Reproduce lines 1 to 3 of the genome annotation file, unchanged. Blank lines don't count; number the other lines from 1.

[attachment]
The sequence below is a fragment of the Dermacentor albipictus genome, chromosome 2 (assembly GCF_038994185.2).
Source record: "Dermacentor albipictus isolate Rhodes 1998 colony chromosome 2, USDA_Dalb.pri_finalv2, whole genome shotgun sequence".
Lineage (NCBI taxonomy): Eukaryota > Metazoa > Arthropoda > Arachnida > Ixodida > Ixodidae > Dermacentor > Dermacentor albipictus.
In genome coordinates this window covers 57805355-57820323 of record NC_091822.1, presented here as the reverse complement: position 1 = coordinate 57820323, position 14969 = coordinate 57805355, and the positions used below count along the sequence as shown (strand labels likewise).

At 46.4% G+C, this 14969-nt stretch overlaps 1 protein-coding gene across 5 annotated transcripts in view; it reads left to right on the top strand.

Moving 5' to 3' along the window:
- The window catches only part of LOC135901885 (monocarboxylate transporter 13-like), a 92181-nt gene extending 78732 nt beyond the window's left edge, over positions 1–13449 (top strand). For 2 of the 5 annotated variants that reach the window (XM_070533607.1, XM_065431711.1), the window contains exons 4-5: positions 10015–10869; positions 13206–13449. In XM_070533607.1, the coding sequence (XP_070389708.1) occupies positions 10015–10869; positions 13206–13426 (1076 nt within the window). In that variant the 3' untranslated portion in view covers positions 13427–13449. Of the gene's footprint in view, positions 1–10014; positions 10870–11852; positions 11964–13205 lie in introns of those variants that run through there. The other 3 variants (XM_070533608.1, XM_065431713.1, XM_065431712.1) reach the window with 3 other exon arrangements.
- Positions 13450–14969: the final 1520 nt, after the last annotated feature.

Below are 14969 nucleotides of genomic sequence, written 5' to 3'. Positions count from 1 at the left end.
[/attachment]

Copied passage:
The sequence below is a fragment of the Dermacentor albipictus genome, chromosome 2 (assembly GCF_038994185.2).
Source record: "Dermacentor albipictus isolate Rhodes 1998 colony chromosome 2, USDA_Dalb.pri_finalv2, whole genome shotgun sequence".
Lineage (NCBI taxonomy): Eukaryota > Metazoa > Arthropoda > Arachnida > Ixodida > Ixodidae > Dermacentor > Dermacentor albipictus.